Top view of Meze Liric II

Meze Liric II – Headphone Review

Meze, now a formidable contender in the headphone space, is constantly iterating. Founded in 2011, the audio company has consistently put out new products and improved on existing ones. This can be seen with their innovative new releases like the 109 Pro as well as iterative releases like the Empyrean II. Now, Meze is back with another new generation headphone: the Liric II. When the Liric was released, we were impressed by its performance as a closed back and its value. Today, we’ll see if they were able to make a great thing even better. So let’s get into it!

What’s In the Box:

  • Case: Hard EVA pouch with velvet lining
  • 1.3m braided Furukawa PCUHD copper cable with 4.4 mm jack
  • 3m soft TPE cable with 3. 5mm jack
  • 6.3 mm jack adapter
  • Airplane jack adapter
  • Cable pouch

What's in the box of the Meze Liric II

Style and Fit:

The Liric II is a sight for sore eyes. Meze is known for their elegant and flashy design language and we get more of that here. Finished with leather ear pads and a fabric cushion on the headband, metallic yokes holding the ear cups in place, and the fine Macassar ebony wood on those ear cups, the Liric II is about as luxurious as they come. 

Putting these on my head, well, they feel exactly like how a $2,000 headphone should feel. It’s comfortable, yes, but it also feels like wearing great clothing or fine jewelry. To put it another way, if you look good, you feel good. Isolation is really strong without there being too much clamping force, and I felt no fatigue wearing the Liric II for long periods of listening.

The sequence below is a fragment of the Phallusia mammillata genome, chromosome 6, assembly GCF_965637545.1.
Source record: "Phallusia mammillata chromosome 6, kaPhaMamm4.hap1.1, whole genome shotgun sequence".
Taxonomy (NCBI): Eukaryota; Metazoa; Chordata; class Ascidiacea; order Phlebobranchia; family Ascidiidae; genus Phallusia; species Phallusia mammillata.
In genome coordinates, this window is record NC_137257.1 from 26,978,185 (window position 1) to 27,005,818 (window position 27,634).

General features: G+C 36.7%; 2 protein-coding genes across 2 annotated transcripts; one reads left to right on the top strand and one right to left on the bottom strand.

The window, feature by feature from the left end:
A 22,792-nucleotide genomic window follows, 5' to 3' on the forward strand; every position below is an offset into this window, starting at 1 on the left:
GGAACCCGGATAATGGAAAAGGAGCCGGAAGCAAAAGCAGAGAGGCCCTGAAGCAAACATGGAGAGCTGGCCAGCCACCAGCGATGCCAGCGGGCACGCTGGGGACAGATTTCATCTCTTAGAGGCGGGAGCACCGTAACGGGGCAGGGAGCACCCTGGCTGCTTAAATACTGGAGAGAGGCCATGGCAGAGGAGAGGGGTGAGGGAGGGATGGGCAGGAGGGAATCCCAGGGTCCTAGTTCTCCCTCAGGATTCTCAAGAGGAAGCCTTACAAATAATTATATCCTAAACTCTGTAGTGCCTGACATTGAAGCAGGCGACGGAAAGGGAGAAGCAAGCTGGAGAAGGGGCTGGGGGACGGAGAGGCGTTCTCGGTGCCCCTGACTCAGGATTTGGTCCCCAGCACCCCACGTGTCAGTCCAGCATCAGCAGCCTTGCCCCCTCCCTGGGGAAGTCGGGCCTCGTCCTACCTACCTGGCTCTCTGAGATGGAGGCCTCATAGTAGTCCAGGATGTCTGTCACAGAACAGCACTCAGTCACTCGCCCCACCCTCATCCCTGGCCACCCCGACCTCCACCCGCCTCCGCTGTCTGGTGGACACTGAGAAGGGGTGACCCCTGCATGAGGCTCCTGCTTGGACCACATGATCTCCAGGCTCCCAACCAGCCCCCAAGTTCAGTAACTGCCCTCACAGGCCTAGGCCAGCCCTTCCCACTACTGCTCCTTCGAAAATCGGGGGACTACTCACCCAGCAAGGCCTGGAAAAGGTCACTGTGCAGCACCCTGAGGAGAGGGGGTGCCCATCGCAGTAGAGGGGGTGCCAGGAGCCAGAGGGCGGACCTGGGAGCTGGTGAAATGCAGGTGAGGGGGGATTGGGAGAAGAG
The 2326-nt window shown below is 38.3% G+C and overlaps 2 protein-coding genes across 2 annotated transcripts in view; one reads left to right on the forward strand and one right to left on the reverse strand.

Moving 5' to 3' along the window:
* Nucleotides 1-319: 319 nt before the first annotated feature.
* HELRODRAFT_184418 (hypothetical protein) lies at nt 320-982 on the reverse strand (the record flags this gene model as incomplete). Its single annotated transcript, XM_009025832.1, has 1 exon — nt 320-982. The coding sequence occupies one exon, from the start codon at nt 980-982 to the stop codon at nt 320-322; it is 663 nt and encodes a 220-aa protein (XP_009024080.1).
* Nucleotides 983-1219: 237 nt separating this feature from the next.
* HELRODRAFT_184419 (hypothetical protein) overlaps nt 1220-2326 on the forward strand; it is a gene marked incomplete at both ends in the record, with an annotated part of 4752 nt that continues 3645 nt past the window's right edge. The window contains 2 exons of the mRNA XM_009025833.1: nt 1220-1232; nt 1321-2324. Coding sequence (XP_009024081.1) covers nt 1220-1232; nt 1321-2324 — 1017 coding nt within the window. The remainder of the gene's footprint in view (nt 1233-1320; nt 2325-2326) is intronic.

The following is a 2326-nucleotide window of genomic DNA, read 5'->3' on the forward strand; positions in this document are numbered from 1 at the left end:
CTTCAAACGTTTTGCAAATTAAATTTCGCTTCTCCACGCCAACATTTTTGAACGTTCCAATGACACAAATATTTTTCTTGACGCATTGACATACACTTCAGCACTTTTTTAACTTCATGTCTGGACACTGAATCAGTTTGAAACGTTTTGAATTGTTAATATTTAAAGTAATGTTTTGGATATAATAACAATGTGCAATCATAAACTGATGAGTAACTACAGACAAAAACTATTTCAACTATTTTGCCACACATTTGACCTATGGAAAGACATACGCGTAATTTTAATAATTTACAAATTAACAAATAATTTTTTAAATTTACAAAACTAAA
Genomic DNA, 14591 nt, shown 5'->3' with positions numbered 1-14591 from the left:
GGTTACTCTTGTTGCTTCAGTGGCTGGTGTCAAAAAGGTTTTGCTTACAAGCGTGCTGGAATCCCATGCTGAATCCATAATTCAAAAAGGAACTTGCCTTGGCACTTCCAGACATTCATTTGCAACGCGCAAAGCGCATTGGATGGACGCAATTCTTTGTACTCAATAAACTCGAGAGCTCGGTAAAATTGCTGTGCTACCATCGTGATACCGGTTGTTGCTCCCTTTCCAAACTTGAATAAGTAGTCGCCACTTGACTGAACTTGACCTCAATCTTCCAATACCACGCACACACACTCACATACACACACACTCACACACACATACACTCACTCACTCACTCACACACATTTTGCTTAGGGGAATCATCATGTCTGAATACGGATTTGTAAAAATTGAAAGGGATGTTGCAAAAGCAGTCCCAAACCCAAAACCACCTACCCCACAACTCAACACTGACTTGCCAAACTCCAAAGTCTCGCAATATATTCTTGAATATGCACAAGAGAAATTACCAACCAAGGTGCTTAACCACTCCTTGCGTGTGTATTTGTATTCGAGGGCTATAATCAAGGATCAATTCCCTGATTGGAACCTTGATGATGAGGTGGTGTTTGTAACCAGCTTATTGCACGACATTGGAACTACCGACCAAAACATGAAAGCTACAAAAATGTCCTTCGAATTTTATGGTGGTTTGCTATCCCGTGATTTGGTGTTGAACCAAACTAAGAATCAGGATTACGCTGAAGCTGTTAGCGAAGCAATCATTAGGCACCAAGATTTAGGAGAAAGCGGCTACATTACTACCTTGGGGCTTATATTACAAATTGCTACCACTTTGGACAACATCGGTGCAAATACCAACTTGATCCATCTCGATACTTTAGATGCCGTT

Long story short, this is a luxurious and comfortable headphone. For the asking price, Meze definitely delivers in this department. 

Meze Liric II yoke attachment

Design & Tech

There is a lot of cool tech lying beneath the elegant surface of the Liric II. Under the wood ear cups lives the MZ4 planar-magnetic driver found in the original Liric. However, it’s been re-tuned to offer a similar sound profile to that of Meze’s Empyrian II and Elite headphones. We’ll get to how that affects the tonality of the headphone later on when we get to sound impressions. 

The most notable tech change Meze made to achieve a warmer sound than the previous generation is the use of their new Quarter Wavelength Resonator Mask or QWRM. The QWRM works by covering up select portions of the driver to help reduce harsh frequencies. Meze specifically cites frequencies at 7kHz and above as targets for the QWRM.